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Edge-preserving Noise Reduction in CT based on Identification of Correlations

Project Description

Computerized tomography (CT) is one of the most important imaging modalities in radiological diagnosis. However, the radiation exposure associated with CT is generally regarded to be the main disadvantage of the method. With respect to patients care the limitation of exposure is definitely desirable. The problem arising from the demand for dose reduction is its direct impact on image quality. Halving the radiation dose increases pixel noise in the images by a factor of square root of two. For a reliable diagnosis the ratio between relevant tissue contrasts and the noise amplitude must be sufficiently large. Thus the dose of radiation cannot be reduced arbitrarily. The topic of this project is to develop a method for edge-preserving noise reduction based on correlation analysis in order to reduce noise in CT data. The goal is to achieve either improved image quality at constant dose or to reduce the dose of radiation without impairing image quality.



Up to now a wavelet transformation based method has been investigated, in order to reduce noise in the reconstructed slices. In contrast to other common methods for noise reduction the algorithm takes two or more datasets as its input. The input images are spatially identical but taken at different points in time, leading to uncorrelated noise in the images. Such data can for example be generated by separate reconstruction each with only every second projection. Correlation analysis based on the input images or rather their wavelet-representation allow the differentiation between structure and noise.



Several two-dimensional Wavelet transformations (dyadic, stationary, à-trous and quin-cunx) as well as different Wavelets were used for the local frequency analysis and compared to each other. Furthermore, different methods for correlation analysis were investigated. The methods were evaluated with respect to their achieved noise reduction rate and the preservation of edges.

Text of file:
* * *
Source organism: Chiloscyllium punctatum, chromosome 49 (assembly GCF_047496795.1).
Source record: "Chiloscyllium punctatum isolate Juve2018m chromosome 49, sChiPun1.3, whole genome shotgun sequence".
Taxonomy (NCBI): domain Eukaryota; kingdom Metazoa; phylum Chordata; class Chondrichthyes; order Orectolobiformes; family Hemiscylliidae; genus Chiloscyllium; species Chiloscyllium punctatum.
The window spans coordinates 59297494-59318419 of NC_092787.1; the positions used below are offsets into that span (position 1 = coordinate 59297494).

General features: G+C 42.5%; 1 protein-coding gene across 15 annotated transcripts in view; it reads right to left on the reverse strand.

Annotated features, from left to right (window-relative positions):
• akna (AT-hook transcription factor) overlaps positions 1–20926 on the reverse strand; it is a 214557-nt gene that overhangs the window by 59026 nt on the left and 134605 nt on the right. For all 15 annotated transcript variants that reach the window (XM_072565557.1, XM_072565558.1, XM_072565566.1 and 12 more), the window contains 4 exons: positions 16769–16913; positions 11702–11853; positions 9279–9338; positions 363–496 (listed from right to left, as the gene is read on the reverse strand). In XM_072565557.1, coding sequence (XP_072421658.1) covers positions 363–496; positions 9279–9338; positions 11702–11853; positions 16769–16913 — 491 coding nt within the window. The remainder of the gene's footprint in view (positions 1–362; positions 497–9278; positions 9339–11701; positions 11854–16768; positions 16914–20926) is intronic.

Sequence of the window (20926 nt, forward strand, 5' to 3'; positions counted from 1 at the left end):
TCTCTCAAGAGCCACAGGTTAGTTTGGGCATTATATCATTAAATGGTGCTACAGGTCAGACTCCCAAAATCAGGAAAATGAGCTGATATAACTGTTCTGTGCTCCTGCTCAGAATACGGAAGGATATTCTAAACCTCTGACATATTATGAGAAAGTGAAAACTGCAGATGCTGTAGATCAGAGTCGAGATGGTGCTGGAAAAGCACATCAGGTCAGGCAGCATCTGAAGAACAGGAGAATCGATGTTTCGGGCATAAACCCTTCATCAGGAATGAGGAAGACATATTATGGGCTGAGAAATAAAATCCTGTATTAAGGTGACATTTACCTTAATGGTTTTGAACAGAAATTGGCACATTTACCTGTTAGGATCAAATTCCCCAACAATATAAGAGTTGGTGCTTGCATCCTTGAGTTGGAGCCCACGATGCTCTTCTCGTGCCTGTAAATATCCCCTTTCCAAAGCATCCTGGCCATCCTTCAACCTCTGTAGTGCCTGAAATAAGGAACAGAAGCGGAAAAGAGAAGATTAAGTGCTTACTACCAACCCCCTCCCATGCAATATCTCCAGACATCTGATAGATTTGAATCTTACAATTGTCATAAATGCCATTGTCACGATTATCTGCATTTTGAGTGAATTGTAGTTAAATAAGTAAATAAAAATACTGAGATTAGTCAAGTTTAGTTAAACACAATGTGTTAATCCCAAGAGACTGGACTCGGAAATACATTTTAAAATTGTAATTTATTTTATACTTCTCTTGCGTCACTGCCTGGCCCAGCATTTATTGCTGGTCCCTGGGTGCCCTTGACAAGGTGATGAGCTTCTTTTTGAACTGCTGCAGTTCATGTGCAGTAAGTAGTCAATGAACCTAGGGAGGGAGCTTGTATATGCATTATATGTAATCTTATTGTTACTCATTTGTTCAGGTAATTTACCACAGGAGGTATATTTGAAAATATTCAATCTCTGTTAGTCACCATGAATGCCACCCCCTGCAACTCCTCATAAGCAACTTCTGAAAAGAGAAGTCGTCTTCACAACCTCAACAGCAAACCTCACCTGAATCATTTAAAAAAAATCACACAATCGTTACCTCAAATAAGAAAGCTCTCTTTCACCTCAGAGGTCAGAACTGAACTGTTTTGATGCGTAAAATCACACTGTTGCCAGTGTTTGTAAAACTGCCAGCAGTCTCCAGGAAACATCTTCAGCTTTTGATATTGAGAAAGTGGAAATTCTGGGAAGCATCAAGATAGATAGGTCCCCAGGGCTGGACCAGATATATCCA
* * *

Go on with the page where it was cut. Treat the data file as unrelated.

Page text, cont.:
In order to achieve an anisotropic noise reduction, the wavelet coefficients need to be analyzed direction dependent. Therefore, a new method was developed for estimating the standard deviation of noise from the differences of the wavelet coefficients of the separately reconstructed images. The so computed direction dependent weights allow an anisotropic denoising. Furthermore, the method was extended to work in 3D. This resulted in improved image quality, visually and quantitatively.



This project is financed by Siemens Medical Solutions. On one hand the close cooperation enables a knowledge transfer concerning state-of-the-art research and on the other hand it provides access to the newest generation of medical devices.

Project Details
Head: Hornegger, Joachim;
Dr. rer. nat. Rainer Raupach (Siemens Med. Sol.)

Team: Borsdorf, Anja

Start: 2006-01-01
End: 2009-06-30

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